The latest in post-devaluation import news are Germany's Volkswagen, poised to be a hit in America in spite of being Hitler's favourite car, and Japanese rayon and cotton, cutlery and cheap bicycles, toys and knick knacks, which are flooding markets from India to America.  

Everyone is making big profits, possibly including Ford, which doesn't report its profits. 

Science, Medicine, Education

"For Range" The WAC Corporal tests off Florida are now tipping over and going for range deliberately. Firing off from the launching rocket at 51,000ft and 1700mph, the latest successful test involved reaching [Classified] speed and [Classified] range. Perhaps guessing that that didn't make for much of a story, an "informed observer" told the press that the WAC Corporal hit 5000mph. 

"The House on 91st Street" Belongs to Reeves Instruments, which is responsible for rocket "test flights" conducted entirely on an analogue computer. Project Cyclone has been running these and related but still secret computer "tests" since 1946. The Office of Naval Research has decided that it is time to brief the press on some of the details, so Time went and had a look at the large room where the tests are run. Time tells us it is large and filled with tall, many-knobbed cabinets full of electronic apparatus. Reeves has also been working on the hydrodynamics of new submarines and flutter in aircraft wings. 

"Death Sand" Remember back in 1945 when the Smyth Report warned that the fission products from a 100,000 kw chain-reacting atomic pile might render "a large area uninhabitable?" Since then, no-one has mentioned these possible radiological weapons, says Louis Ridenour. Back in 1948, Hans Thirring, an Austrian physicist, seems to have worked out that they would be quite dangerous, and Ridenour uses Thirring's math to show that Hanford has produced enough to contaminate 44 square miles of territory with enough radioactive material to administer a fatal dose in ten days. He didn't work out how it would be distributed, but Ridenour thinks that the fact that no-one has published on the subject in America means that we are working away at it. 
I can't stress enough how much fun the post-apocalyptic radioactive hellscape is going to be!

"Medics in Arms" The Army needs thousands of doctors and nurses in Korea due to the  unfortunate trend of science treating dysentery, malaria and simple bleeding, so that casualties live to see a doctor. Meanwhile, another of those cranky medical school doctors who complain about medical school complained that university isn't teaching enough of that cultural stuff to doctors and they should just get rid of "premed" and stuff the doctors-to-be with culture instead. Works for me!

More pharmacists are dealing barbiturates under the counter these days. And at one pharmacy in Nebraska, sulfas and abortion drugs, too! Since it turns out according to one study that the cost of doctoring isn't going up as fast as the cost of living, all these black market patients could just go see a doctor instead. (How's that for working in a story without wasting time writing out the headline?)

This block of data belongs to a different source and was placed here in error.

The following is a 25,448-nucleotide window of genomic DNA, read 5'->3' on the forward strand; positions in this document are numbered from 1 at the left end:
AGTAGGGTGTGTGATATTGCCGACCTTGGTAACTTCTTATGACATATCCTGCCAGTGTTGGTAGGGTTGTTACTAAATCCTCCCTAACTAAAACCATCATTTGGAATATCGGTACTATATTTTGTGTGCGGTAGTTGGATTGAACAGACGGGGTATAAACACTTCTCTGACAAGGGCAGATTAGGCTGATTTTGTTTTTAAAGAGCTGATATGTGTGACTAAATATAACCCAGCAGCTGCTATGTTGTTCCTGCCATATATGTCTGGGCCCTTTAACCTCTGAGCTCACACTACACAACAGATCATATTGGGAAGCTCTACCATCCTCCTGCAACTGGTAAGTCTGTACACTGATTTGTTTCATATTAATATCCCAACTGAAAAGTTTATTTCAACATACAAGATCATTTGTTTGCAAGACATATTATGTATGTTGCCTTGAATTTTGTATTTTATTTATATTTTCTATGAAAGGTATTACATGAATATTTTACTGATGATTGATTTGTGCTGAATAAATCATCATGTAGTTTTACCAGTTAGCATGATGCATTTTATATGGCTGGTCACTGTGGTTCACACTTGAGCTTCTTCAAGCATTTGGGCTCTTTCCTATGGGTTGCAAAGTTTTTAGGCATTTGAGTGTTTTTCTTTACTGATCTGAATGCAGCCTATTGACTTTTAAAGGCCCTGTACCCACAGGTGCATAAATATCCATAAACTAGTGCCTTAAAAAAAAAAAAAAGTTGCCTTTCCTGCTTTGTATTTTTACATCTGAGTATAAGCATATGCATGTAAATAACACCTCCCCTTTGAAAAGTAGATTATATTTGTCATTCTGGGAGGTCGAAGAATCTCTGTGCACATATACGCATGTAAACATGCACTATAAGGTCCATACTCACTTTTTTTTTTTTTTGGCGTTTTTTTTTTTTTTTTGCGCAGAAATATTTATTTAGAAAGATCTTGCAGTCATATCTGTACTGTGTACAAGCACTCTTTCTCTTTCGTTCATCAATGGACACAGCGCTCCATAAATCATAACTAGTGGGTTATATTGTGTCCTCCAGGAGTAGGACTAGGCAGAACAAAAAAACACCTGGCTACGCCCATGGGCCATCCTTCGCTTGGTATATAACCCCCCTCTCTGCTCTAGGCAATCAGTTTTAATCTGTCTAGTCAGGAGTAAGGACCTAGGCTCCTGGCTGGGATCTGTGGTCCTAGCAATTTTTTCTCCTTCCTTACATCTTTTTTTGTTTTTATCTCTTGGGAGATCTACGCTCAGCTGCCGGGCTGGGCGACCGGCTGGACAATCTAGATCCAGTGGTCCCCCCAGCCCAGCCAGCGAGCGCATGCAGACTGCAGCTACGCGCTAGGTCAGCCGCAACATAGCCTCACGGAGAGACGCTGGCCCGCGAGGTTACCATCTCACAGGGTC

"Paths of Glory" Schoolteacher Estell M. Darrah's annual poll of personal heroes, asked of children aged 12--14 finds that today's teenagers like stars and comic characters. Shocking! (They used to like famous historical persons. Now only 33% of them do, and most of the boys like FDR! Shudder! Something about New England prep schools. Non-sarcastic shudder! 

Radio and Television, Press, Art, People

Bars and restaurants are buying lots of teevees, just like we've been hearing everywhere since 1945. A lowdown murdering crook named Eddie Sadowski was found out after he was featured on NBC's Wanted, and blasted out of his flop house hiding place by the homicide squad. 

"Rising Toll" Five weeks into the Korean War, the press casualty roll continues to grow, with Gerrassimos Gigantes, a Hearst/London Observer/Radio Athens correspondent ambushed, wounded and capture, while four war correspondents (James O. Supple, Albert Hinton, Stephen Simons and Maximilien Philonenko) went down with a C-47 that crashed in the Sea of Japan.  At least SCAP still isn't imposing press censorship. 

An outlandish chariot race in Rome pits teams sponsored by different newspapers against each other. Al Capp and Ham (Joe Palooka) are feuding, which is why L'il Abner disappeared from the Minneapolis Star-Tribune, the paper tells anxious fans. Which is something they could have said before Time got into the act! A veteran evacuated from Japan with a shattered ankle has been caught out making up a story about it being a combat wound. The real scandal is that only one of four newspapers checked the story before running it. It's time for Walt Whitman to have a profile in Time

People are very upset that the Tate Gallery bought Stanley Spencer's Resurrection as this year's Chantrey Trust acquisition. Winston Churchill is especially upset. In Italy, brickmaking magnate Giuseppe Verzocchi commissioned a whole show of 72 works by contemporary Italian artists incorporating "the virtues of work" and also a brick. And Los Angeles artist Howard Warshaw has captured the true spirit of Los Angeles with a series of (abstract) paintings about traffic accidents. Broken Figure and Traffic Signal. Brr!

Errol Flynn wants his alimony to Lili Damita reduced because he can't afford it any more. Ruth Marx wants $15,000 lump sum to settle alimony with Groucho. J. Leslie Younghusband is getting divorced from his fifth wife, who would be Mary the dancer if you remember 1937 (I do! I don't remember much news from 1937, but I remember that!) Admiral Nimitz is the UN peace envoy to Kashmir, Louis Denfield